Unrelated:  This weekend tugster has dispatched me on assignment/hazardous duty at the Pageant of Steam.

When tugs race on Sunday, government boats will officiate.  Here are a few players.

When Liberty IV splashed into her element in 1989 at the Washburn & Doughty yard in East Boothbay, ME, she began a career that she still occupies:  to ferry Park Service employees and supplies from the “mainland” to several stops in the sixth boro archipelago, i.e.,  Liberty Island and Ellis Island.  Besides bearing a heritage relationship with such diverse vessels as Pati T. Moran, Shearwater, and Black Knight, she also carries a unique escutcheon on her stern.

aaagb1Does anyone have fotos of Liberty I or II or III?  Would Liberty I be sail or steam?

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John D. McKean, foto taken one sunset a few weeks back, started service in 1954, first splashing into the waters in Camden at John H. Mathis, the same yard that built Mary Whalen!

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A Perth Amboy Fire boat zipped eastward in the KVK last month.  That’s K-Sea Baltic Sea in the background.

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USACE Moritz, in  hurry toward Newark Bay last week. Moritz comes from Kvichak Industries, soon

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disappeared round the bend at Bergen Point.

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Other recent fotos of government boats include this ones entrusted to  Union County (New Jersey)  Police,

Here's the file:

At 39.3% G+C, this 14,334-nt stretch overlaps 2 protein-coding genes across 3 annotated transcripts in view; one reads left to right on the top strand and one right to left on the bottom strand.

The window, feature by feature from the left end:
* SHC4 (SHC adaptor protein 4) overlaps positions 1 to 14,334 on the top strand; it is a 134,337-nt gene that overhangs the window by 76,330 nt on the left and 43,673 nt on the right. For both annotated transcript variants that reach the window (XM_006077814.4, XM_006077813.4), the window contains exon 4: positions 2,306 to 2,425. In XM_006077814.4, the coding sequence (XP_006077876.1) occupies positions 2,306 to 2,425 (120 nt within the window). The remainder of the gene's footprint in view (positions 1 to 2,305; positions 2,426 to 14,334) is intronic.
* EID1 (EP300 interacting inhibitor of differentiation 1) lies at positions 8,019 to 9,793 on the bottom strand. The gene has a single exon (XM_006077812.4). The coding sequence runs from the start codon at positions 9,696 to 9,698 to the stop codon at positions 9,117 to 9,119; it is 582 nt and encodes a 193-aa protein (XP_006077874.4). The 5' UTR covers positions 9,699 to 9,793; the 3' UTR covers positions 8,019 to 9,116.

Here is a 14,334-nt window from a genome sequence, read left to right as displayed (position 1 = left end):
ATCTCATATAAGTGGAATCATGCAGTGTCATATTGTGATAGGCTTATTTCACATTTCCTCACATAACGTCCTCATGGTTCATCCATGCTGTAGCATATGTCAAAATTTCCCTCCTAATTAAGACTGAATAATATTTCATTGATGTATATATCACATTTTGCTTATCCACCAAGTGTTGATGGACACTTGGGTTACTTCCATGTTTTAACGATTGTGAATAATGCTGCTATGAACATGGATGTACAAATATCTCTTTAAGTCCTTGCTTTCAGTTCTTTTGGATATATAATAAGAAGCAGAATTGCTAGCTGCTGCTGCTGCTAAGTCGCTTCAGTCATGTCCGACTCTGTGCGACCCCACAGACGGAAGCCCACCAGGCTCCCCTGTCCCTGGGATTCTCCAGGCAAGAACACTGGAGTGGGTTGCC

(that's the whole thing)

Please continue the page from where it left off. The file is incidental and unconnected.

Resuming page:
aagmx3and New Jersey State Police.

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Finally, certainly NOT a government boat, but a German ship that has vessels that experiment with alternative propulsion.  Foto was taken by bowsprite from her cliff last week.  Did anyone catch the name?

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Finally, as of Wednesday morning writing, Flinterduin will approach the Narrows near dusk tonight and start offloading tomorrow at dawn.  And I have to be at work . . . from dusk today until dawn Friday . . .  maybe I can sneak away to do tugster’s bidding.

All fotos here by Will Van Dorp.

[Short note: Check updates on the “about” page; I’m always interested in collaborators. If you see something . . . (i.e., interesting vessel), take a picture and say something (Email me). To me, the interactivity of non-commercial blogs distinguishes them from many other media.]

St. Pauli . . . made me think of a wild night in Hamburg,

although her bow pushed past the pristine blooming desert of Staten Island’s northwest coast, or

so it appears. Anyone know the name Rudolf A. Oetker? Why… you ask?